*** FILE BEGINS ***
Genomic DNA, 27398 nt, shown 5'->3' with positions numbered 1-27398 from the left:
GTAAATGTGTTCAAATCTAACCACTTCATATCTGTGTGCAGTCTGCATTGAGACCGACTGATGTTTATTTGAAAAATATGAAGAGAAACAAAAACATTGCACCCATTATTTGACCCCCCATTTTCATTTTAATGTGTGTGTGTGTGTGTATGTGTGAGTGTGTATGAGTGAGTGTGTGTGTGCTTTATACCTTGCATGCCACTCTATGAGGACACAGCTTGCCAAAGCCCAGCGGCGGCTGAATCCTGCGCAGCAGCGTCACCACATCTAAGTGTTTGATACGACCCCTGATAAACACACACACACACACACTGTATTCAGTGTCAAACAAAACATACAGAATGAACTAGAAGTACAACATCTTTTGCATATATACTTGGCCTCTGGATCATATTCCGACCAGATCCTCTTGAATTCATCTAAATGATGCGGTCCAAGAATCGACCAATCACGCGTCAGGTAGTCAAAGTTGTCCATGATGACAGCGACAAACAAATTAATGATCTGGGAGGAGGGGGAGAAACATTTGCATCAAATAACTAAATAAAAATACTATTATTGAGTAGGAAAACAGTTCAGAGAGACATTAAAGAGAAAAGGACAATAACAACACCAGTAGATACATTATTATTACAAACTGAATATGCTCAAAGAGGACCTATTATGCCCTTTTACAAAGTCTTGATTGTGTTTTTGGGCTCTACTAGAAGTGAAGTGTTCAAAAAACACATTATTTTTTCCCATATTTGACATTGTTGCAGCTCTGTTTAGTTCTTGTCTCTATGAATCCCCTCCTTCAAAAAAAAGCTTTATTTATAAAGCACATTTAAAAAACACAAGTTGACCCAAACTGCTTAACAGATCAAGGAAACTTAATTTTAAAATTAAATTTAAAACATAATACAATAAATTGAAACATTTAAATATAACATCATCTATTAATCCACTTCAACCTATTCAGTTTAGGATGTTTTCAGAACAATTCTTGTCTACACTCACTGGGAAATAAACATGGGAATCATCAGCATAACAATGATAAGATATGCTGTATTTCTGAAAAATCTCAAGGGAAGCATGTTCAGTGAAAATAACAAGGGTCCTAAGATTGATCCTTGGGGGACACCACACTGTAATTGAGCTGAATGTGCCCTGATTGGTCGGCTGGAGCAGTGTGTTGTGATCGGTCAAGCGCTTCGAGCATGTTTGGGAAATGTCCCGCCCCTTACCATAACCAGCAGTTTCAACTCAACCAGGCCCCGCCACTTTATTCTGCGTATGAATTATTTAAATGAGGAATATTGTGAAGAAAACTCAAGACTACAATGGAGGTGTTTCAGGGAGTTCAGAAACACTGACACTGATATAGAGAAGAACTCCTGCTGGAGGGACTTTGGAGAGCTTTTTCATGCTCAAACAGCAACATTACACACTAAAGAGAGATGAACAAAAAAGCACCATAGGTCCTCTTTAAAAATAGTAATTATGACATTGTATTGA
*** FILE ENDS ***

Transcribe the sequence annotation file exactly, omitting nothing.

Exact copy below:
Genomic DNA, 27398 nt, shown 5'->3' with positions numbered 1-27398 from the left:
GTAAATGTGTTCAAATCTAACCACTTCATATCTGTGTGCAGTCTGCATTGAGACCGACTGATGTTTATTTGAAAAATATGAAGAGAAACAAAAACATTGCACCCATTATTTGACCCCCCATTTTCATTTTAATGTGTGTGTGTGTGTGTATGTGTGAGTGTGTATGAGTGAGTGTGTGTGTGCTTTATACCTTGCATGCCACTCTATGAGGACACAGCTTGCCAAAGCCCAGCGGCGGCTGAATCCTGCGCAGCAGCGTCACCACATCTAAGTGTTTGATACGACCCCTGATAAACACACACACACACACACTGTATTCAGTGTCAAACAAAACATACAGAATGAACTAGAAGTACAACATCTTTTGCATATATACTTGGCCTCTGGATCATATTCCGACCAGATCCTCTTGAATTCATCTAAATGATGCGGTCCAAGAATCGACCAATCACGCGTCAGGTAGTCAAAGTTGTCCATGATGACAGCGACAAACAAATTAATGATCTGGGAGGAGGGGGAGAAACATTTGCATCAAATAACTAAATAAAAATACTATTATTGAGTAGGAAAACAGTTCAGAGAGACATTAAAGAGAAAAGGACAATAACAACACCAGTAGATACATTATTATTACAAACTGAATATGCTCAAAGAGGACCTATTATGCCCTTTTACAAAGTCTTGATTGTGTTTTTGGGCTCTACTAGAAGTGAAGTGTTCAAAAAACACATTATTTTTTCCCATATTTGACATTGTTGCAGCTCTGTTTAGTTCTTGTCTCTATGAATCCCCTCCTTCAAAAAAAAGCTTTATTTATAAAGCACATTTAAAAAACACAAGTTGACCCAAACTGCTTAACAGATCAAGGAAACTTAATTTTAAAATTAAATTTAAAACATAATACAATAAATTGAAACATTTAAATATAACATCATCTATTAATCCACTTCAACCTATTCAGTTTAGGATGTTTTCAGAACAATTCTTGTCTACACTCACTGGGAAATAAACATGGGAATCATCAGCATAACAATGATAAGATATGCTGTATTTCTGAAAAATCTCAAGGGAAGCATGTTCAGTGAAAATAACAAGGGTCCTAAGATTGATCCTTGGGGGACACCACACTGTAATTGAGCTGAATGTGCCCTGATTGGTCGGCTGGAGCAGTGTGTTGTGATCGGTCAAGCGCTTCGAGCATGTTTGGGAAATGTCCCGCCCCTTACCATAACCAGCAGTTTCAACTCAACCAGGCCCCGCCACTTTATTCTGCGTATGAATTATTTAAATGAGGAATATTGTGAAGAAAACTCAAGACTACAATGGAGGTGTTTCAGGGAGTTCAGAAACACTGACACTGATATAGAGAAGAACTCCTGCTGGAGGGACTTTGGAGAGCTTTTTCATGCTCAAACAGCAACATTACACACTAAAGAGAGATGAACAAAAAAGCACCATAGGTCCTCTTTAAAAATAGTAATTATGACATTGTATTGA